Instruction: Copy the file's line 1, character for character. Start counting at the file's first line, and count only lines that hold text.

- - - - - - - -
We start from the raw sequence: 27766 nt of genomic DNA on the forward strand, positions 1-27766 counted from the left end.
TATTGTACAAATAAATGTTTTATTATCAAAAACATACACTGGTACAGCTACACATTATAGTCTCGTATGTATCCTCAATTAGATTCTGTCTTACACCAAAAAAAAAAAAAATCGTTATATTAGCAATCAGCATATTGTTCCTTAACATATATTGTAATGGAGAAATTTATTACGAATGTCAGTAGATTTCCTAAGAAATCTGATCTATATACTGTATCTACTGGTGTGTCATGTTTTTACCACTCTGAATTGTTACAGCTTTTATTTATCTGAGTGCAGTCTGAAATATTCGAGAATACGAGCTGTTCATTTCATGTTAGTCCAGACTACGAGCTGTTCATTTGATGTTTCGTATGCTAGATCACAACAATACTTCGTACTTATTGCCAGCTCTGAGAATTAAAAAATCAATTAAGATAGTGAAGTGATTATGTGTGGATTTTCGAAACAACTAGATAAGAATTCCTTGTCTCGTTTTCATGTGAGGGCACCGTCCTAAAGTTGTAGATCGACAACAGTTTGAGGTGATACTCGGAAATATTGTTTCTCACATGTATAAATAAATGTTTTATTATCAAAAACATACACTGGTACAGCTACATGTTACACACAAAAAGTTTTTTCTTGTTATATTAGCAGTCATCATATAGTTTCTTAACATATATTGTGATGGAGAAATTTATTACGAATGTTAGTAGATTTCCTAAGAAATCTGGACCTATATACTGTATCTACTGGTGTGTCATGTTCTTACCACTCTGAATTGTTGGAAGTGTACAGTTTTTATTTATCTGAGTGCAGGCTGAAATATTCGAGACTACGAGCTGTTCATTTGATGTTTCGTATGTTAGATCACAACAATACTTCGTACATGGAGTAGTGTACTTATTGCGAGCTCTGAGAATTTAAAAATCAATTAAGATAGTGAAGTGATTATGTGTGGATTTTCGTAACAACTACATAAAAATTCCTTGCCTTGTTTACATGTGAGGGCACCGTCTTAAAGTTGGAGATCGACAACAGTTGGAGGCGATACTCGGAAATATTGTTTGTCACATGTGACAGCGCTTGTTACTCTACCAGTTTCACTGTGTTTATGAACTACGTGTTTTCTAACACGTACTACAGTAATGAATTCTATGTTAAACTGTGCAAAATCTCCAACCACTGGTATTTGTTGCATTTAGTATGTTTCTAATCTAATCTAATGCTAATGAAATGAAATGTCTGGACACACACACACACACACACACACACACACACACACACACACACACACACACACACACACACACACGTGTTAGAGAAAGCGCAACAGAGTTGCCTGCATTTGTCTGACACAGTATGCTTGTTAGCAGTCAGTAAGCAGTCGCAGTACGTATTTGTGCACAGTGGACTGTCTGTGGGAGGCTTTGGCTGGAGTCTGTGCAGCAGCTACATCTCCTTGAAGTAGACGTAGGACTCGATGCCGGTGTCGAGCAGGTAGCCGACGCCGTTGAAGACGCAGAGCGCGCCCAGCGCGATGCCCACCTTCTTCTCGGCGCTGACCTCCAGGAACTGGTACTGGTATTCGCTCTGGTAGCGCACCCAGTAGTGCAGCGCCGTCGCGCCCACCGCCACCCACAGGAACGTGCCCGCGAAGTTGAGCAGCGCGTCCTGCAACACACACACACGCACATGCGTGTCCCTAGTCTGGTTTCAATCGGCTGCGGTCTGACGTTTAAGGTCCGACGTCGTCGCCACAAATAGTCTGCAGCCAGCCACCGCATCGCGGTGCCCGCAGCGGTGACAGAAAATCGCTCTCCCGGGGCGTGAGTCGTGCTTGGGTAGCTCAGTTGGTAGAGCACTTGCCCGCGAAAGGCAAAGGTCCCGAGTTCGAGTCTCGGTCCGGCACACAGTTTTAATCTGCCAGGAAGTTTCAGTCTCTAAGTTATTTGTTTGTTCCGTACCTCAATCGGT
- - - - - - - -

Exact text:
We start from the raw sequence: 27766 nt of genomic DNA on the forward strand, positions 1-27766 counted from the left end.